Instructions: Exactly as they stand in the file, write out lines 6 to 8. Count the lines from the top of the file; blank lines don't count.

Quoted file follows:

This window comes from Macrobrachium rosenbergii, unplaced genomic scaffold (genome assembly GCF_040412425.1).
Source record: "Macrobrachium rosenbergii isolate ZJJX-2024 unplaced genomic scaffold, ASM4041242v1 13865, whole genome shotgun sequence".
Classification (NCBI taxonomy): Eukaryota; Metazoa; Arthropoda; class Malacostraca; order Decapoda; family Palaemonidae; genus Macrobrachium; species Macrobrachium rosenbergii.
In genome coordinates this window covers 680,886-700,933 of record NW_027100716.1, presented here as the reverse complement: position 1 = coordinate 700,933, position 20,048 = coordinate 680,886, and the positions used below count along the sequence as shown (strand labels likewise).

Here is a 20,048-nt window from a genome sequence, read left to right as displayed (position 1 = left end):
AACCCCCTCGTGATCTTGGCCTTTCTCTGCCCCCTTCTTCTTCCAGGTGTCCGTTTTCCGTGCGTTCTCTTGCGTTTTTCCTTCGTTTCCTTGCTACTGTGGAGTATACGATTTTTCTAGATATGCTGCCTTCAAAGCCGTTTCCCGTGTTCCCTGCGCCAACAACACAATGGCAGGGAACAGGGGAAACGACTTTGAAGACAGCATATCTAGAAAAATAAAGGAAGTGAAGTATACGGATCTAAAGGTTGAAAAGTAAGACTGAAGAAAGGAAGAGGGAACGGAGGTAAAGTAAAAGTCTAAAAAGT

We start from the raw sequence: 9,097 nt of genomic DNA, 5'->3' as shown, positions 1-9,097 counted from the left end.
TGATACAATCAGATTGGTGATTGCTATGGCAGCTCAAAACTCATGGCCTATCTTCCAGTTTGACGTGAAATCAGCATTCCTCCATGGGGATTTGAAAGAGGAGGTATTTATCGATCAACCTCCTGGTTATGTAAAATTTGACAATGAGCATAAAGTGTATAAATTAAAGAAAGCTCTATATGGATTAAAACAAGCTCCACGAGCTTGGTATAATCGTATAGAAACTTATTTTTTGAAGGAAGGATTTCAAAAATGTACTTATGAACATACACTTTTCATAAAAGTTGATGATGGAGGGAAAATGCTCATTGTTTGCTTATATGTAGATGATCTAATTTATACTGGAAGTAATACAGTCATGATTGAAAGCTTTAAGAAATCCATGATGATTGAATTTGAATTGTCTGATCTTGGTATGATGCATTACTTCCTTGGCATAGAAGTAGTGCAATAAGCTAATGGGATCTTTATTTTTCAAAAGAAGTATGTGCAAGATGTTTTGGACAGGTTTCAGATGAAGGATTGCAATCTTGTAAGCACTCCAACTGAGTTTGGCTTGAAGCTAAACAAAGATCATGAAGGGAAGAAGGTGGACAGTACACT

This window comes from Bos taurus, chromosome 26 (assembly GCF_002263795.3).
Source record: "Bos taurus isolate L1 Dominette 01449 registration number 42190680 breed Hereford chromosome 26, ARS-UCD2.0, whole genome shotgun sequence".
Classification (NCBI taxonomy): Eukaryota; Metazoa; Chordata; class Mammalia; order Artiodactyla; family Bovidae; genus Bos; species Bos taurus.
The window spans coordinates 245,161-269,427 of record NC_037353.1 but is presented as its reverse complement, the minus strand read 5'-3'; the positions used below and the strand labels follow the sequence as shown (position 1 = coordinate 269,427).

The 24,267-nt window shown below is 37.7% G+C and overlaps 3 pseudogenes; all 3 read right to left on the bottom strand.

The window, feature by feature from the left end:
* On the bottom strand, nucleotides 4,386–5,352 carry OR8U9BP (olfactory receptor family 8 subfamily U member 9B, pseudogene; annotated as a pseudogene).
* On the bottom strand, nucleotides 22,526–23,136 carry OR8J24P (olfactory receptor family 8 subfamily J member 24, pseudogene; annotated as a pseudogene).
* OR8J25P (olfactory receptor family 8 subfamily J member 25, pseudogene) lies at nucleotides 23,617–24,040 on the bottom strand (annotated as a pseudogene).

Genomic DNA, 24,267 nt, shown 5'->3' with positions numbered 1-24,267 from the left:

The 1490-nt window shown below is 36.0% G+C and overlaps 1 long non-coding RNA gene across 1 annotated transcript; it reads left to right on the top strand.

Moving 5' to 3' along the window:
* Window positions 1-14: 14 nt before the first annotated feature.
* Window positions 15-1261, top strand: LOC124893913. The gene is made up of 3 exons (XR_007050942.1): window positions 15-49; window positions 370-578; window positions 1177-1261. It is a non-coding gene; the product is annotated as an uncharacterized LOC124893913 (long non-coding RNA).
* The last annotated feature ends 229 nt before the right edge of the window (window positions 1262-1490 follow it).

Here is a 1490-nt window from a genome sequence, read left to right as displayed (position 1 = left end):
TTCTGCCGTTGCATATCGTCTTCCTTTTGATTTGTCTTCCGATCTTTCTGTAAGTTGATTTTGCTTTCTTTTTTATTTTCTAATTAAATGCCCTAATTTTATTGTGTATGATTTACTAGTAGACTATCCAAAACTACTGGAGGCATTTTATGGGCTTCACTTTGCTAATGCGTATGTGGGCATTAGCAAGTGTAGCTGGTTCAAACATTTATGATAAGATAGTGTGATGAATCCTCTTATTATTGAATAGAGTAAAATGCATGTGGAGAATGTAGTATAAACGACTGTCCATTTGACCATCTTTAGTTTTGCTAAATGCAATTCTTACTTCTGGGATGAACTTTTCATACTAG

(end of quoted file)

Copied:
AACCCCCTCGTGATCTTGGCCTTTCTCTGCCCCCTTCTTCTTCCAGGTGTCCGTTTTCCGTGCGTTCTCTTGCGTTTTTCCTTCGTTTCCTTGCTACTGTGGAGTATACGATTTTTCTAGATATGCTGCCTTCAAAGCCGTTTCCCGTGTTCCCTGCGCCAACAACACAATGGCAGGGAACAGGGGAAACGACTTTGAAGACAGCATATCTAGAAAAATAAAGGAAGTGAAGTATACGGATCTAAAGGTTGAAAAGTAAGACTGAAGAAAGGAAGAGGGAACGGAGGTAAAGTAAAAGTCTAAAAAGT

We start from the raw sequence: 9,097 nt of genomic DNA, 5'->3' as shown, positions 1-9,097 counted from the left end.
TGATACAATCAGATTGGTGATTGCTATGGCAGCTCAAAACTCATGGCCTATCTTCCAGTTTGACGTGAAATCAGCATTCCTCCATGGGGATTTGAAAGAGGAGGTATTTATCGATCAACCTCCTGGTTATGTAAAATTTGACAATGAGCATAAAGTGTATAAATTAAAGAAAGCTCTATATGGATTAAAACAAGCTCCACGAGCTTGGTATAATCGTATAGAAACTTATTTTTTGAAGGAAGGATTTCAAAAATGTACTTATGAACATACACTTTTCATAAAAGTTGATGATGGAGGGAAAATGCTCATTGTTTGCTTATATGTAGATGATCTAATTTATACTGGAAGTAATACAGTCATGATTGAAAGCTTTAAGAAATCCATGATGATTGAATTTGAATTGTCTGATCTTGGTATGATGCATTACTTCCTTGGCATAGAAGTAGTGCAATAAGCTAATGGGATCTTTATTTTTCAAAAGAAGTATGTGCAAGATGTTTTGGACAGGTTTCAGATGAAGGATTGCAATCTTGTAAGCACTCCAACTGAGTTTGGCTTGAAGCTAAACAAAGATCATGAAGGGAAGAAGGTGGACAGTACACT